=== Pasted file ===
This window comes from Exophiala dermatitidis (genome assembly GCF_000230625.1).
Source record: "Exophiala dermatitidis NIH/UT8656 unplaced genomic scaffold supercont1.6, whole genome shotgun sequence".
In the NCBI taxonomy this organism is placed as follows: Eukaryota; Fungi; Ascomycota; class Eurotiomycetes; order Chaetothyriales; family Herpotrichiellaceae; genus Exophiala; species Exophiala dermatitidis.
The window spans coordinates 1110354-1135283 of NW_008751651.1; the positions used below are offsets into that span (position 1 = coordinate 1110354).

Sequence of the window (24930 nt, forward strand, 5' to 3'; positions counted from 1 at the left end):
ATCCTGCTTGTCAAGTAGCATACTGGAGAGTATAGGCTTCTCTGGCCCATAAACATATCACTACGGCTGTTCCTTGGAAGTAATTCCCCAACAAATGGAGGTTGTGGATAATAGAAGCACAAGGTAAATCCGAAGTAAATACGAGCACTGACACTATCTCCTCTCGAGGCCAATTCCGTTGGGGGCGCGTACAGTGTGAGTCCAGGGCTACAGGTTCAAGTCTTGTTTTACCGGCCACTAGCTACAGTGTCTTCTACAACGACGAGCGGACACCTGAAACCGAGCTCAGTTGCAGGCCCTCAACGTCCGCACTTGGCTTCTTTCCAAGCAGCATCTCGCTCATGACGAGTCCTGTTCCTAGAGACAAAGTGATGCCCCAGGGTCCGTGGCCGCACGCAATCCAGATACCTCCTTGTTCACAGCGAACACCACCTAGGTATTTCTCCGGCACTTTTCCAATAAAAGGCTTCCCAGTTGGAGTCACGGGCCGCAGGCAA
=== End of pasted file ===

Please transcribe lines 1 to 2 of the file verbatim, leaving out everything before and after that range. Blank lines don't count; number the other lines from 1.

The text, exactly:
This window comes from Exophiala dermatitidis (genome assembly GCF_000230625.1).
Source record: "Exophiala dermatitidis NIH/UT8656 unplaced genomic scaffold supercont1.6, whole genome shotgun sequence".